I’ve been worrying quite a bit lately, since the Venetian, my pregnant partner is not a big chocolate fan. She’ll eat white chocolate sometimes, she doesn’t mind milk chocolate, but she’s does not care at all for the dark stuff. For me, an insatiable chocoholic, the idea of offspring without real chocoholic tendencies was deeply troubling.
A couple of days ago, J.P. made some milk chocolate ice cream in production, and I brought a tub home. The Venetian ate some, and the baby inside her, normally a gentle soul, went absolutely nuts. It kicked, jumped, and probably did ecstatic cartwheels, such was the commotion in the belly for the next half hour. The Venetian was astonished, and it was the first proud moment for this Daddy (to be). I think there is very little doubt that the chocoholic gene has been passed on.
This is a delicate flavour for those with delicate tastes, when it comes to chocolate. Although we call the ice cream “Milk Chocolate,” we actually use 70% chocolate, just less of it. For our tastes, actual milk chocolate puts too much fat into the ice cream.
Murphys Milk Chocolate Ice Cream
- 125g sugar
- 5 egg yolks
- 1/4 vanilla bean, split lengthwise or 1/4 teaspoon natural vanilla essence
- 230 ml cream
- 200 ml milk
- 60 g bittersweet (70% chocolate)
What to do:
- Melt the 70% chocolate in a double boiler over simmering water or a microwave. Take care – chocolate burns easily!
- Beat sugar and egg yolks together until pale yellow.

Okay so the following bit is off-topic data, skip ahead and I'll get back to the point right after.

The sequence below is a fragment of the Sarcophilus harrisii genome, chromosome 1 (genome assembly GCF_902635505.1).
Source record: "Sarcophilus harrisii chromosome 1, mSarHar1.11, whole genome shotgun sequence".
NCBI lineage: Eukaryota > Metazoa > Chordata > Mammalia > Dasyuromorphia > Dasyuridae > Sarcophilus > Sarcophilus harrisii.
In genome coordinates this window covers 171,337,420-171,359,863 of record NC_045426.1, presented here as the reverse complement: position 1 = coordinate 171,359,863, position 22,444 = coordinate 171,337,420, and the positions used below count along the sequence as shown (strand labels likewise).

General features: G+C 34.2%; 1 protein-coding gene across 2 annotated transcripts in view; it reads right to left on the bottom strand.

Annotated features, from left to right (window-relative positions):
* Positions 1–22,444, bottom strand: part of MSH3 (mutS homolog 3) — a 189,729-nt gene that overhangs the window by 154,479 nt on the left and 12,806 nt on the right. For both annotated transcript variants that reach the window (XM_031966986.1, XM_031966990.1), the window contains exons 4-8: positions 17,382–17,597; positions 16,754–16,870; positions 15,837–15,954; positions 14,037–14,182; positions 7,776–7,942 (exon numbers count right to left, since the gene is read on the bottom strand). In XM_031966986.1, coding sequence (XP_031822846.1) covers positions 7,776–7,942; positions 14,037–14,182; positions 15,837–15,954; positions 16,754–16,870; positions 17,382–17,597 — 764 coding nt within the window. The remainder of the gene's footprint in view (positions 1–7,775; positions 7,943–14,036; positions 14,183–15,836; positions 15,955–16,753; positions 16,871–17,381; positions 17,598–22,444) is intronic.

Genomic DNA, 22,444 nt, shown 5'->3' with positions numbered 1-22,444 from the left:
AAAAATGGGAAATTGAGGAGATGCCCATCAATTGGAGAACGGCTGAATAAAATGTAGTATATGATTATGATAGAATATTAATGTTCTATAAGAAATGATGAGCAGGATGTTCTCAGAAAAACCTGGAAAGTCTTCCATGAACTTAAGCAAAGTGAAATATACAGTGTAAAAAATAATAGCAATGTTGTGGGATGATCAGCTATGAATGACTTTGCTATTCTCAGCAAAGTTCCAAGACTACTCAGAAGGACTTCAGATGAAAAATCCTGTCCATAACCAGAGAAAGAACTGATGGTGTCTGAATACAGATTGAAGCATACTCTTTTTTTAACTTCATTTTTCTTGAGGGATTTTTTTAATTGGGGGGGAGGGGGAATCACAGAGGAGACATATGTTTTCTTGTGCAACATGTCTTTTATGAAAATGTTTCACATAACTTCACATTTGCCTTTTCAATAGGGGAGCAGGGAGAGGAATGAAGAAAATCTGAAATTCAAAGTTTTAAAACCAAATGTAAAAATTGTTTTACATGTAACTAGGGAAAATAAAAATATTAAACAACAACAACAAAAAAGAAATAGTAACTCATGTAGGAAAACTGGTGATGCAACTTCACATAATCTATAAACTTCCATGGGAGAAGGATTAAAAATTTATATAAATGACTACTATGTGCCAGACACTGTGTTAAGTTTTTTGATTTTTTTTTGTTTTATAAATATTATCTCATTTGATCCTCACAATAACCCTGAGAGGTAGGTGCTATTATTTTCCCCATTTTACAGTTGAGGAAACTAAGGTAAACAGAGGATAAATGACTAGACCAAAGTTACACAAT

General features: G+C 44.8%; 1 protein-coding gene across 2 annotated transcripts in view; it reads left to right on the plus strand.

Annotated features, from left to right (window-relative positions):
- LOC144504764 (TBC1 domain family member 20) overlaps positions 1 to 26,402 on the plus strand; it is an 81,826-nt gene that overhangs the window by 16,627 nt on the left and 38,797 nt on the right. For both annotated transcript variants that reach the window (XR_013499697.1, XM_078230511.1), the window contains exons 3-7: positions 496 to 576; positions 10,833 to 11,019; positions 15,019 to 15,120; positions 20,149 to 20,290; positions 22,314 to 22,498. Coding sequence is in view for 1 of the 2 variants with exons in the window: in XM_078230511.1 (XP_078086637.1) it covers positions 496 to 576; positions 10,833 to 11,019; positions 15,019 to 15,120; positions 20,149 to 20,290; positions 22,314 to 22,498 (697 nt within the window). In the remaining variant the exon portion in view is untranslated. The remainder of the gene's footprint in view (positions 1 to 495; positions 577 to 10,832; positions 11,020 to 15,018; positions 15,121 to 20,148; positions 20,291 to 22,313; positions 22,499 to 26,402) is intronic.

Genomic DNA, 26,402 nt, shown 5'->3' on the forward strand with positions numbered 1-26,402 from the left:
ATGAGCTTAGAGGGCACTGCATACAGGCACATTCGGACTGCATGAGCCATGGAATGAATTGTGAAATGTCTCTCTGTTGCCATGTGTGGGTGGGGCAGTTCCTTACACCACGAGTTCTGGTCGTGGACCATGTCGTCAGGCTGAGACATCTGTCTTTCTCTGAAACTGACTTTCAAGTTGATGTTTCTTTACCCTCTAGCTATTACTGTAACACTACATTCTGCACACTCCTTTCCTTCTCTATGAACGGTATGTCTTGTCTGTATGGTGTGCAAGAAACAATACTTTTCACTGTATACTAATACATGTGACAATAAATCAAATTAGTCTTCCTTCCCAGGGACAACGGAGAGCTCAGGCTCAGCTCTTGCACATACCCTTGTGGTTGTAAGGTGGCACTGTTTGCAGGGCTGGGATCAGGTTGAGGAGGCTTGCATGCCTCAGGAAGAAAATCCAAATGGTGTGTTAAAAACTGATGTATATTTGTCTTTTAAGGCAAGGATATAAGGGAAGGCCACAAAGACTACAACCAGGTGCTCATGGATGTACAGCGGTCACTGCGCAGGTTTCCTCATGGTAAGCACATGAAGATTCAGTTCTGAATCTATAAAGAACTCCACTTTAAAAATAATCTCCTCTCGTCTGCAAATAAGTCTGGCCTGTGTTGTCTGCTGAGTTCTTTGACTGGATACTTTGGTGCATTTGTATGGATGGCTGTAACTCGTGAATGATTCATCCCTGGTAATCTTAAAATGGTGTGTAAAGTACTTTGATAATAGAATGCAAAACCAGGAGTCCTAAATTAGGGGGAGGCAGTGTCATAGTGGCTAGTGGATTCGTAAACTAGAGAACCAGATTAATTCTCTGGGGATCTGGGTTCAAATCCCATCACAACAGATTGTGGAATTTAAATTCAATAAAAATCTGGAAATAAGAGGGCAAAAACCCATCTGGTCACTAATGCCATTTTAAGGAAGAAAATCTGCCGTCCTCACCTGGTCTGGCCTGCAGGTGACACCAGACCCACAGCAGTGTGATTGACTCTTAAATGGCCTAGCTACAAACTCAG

- Add the vanilla bean to the milk and bring to a simmer.
- Turn off the heat and remove the vanilla bean.
- Add the milk to the melted chocolate in small parts, mixing thoroughly until fully combined.
- Immediately beat the milk/chocolate into the egg and sugar mixture in a slow stream. Pour the mixture back into pan and place over low heat. Stir until the custard thickens (around 60C).
- Allow the chocolate custard to cool.
- Whip the cream and fold into the mix.
- Freeze the ice cream using a domestic ice cream machine.
- Otherwise, cover and place in the freezer, stirring every few hours to break up the ice crystals.
- This ice cream will only be as good as the chocolate you use. Find the best you can!
- The boiler or container in which you melt the chocolate must be completely dry or the chocolate can clump.
- To pasteurise the eggs, heat the custard to 73C and keep at that temperature for three minutes. Use a cooking thermometer, though! If the custard goes any higher than 76C, the eggs will scramble. Immediately cover and place in the freezer until cool.